Presenting a Unified PM Front

In a prior post, we introduced the topic of Leading Projects with Multiple Project Managers. It is now time to take this discussion to the next level.

As we do so, it is appropriate to share the definitions (from PMI) of 2 key terms:

  • Project: A temporary endeavor undertaken to create a unique product, service or result. Projects are temporary and close-down on the completion of the work they were chartered to deliver.
  • Program: A group of related projects managed in a coordinated manner to obtain benefits not available from managing them individually. 

The first step we addressed in the prior article was ensuring clear roles and responsibilities are defined. What follows are guidelines in this regard as well as approaches to addressing each, all of which are designed to present a unified PM front to our project team and stakeholders.

Note: Program Managers often perform as Project Leader on work streams for which a Project Leader is not assigned.

Let’s now cover strategies and tips that can help to ensure the above guidelines are realized.

Program Leadership Checkpoints

The primary step to take is holding frequent (at least weekly, if not daily) program leadership checkpoints (15-30 minutes max) which consists of ONLY the Program Manager and the respective Project Leaders involved in the program. To be clear, during the early stages of the project, weekly meetings may suffice. As things heat up, especially approaching launch, it will become imperative to hold these leadership checkpoints on a more frequent (up to a daily) basis.

The goals of the meeting include:

  • Coordinating the upcoming day and/or week.
  • Covering key topics (critical updates, new issues, risks or recommendations) requiring project leadership attention and consideration prior to involving the broader team(s).
  • Providing a [safe] sounding board for one-another, relative to matters impacting the program or individual projects.
  • Agree on what information will cascade down from the Program Manager to Project Leader(s), and what information rolls-up from the Project Leader(s) to the Program Manager. For example, information to:
    • Cascade down from the Program Manager to the Project Leader(s) would be top-level milestones to be achieved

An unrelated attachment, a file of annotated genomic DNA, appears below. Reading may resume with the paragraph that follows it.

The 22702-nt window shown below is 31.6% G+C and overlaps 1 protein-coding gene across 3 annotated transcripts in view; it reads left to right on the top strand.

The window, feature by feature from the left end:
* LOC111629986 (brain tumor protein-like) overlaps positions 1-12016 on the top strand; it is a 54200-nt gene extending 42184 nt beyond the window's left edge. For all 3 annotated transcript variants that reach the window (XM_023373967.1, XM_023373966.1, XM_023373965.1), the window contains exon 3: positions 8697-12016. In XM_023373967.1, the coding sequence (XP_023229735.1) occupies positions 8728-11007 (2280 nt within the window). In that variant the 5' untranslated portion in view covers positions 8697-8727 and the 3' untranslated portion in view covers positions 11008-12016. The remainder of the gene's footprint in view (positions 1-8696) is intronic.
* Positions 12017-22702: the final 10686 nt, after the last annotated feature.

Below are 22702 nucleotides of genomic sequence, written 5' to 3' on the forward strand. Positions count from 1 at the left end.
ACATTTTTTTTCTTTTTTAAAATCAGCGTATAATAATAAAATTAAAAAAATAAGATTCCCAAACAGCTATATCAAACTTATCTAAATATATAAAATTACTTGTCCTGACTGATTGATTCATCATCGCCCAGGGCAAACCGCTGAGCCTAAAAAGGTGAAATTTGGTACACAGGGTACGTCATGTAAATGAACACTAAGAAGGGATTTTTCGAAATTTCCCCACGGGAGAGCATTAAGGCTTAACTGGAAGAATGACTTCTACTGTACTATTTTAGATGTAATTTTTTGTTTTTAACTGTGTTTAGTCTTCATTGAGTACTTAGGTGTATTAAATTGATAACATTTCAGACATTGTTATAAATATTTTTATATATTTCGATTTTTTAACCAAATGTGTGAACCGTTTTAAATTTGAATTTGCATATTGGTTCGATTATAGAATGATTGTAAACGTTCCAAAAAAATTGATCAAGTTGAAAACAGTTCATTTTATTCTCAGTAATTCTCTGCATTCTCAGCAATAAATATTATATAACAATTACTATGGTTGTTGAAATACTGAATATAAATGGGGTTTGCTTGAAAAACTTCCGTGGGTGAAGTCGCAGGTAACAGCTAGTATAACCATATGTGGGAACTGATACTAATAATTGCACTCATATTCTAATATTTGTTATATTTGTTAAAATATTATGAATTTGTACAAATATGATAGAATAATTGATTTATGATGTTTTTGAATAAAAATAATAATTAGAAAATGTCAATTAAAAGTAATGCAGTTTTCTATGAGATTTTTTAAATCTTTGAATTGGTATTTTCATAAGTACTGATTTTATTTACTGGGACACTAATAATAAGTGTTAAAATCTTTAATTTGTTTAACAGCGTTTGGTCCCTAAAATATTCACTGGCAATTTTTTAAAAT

• Roll-up from the Project Leader(s) to the Program Manager would be confirmation of the above milestones and/or identification of issues, risks or potential impacts to those milestones.

General Guidelines

While program leadership checkpoints will go a LONG way towards coordination, no sooner is the meeting over than new items come up, which “may” require immediate attention. This could include: critical updates, new issues, risks and/or recommendations that represent a significant impact to the project. It remains imperative in these situations to consider project leadership as the very first person(s) to reach out to before sharing information more broadly.

Finally, a few points relating to the mind-set we PM’s must have with regards to one-another:

  • Above all, we MUST present a unified front to all stakeholders and audiences. While it can take new teams a bit of time to go through the forming, storming, norming and performing stages, the team must not observe any challenges in and between project leadership.
  • ALWAYS give each other the benefit of the doubt.
  • Demonstrate 100% 1,000% trust.
  • Be vulnerable to one-another. It is ok, none of us are perfect (far from it)!
  • Build each other up as the expert in their respective space and duties.
  • Back each other up, never letting the other fall. And, if they do fall, pick them back up, dust them off and help them get pointed in the right direction.
  • NEVER catch each other off guard.
  • Realize, it is OK to update or correct one-another in a public forum if doing so in a way that clearly demonstrates teamwork (and ALL the guidelines above) vs. being at odds with one-another.
  • There are no absolutes so assume the best, be flexible and courteous!

In summary, we MUST realize that if we are PM’ing a program with multiple project leaders there is more than enough work for everyone. By coordinating our work and behaviors in a way that clearly demonstrates a unified PM front, we’ll have gone a tremendous way in getting and keeping the overall team in alignment.

In closing, if you are looking to improve PM effectiveness in yourself, or organization, feel free to reach out so that we can discuss how I can help.

Click here to return to our topical index of articles on High Performance Project Management.

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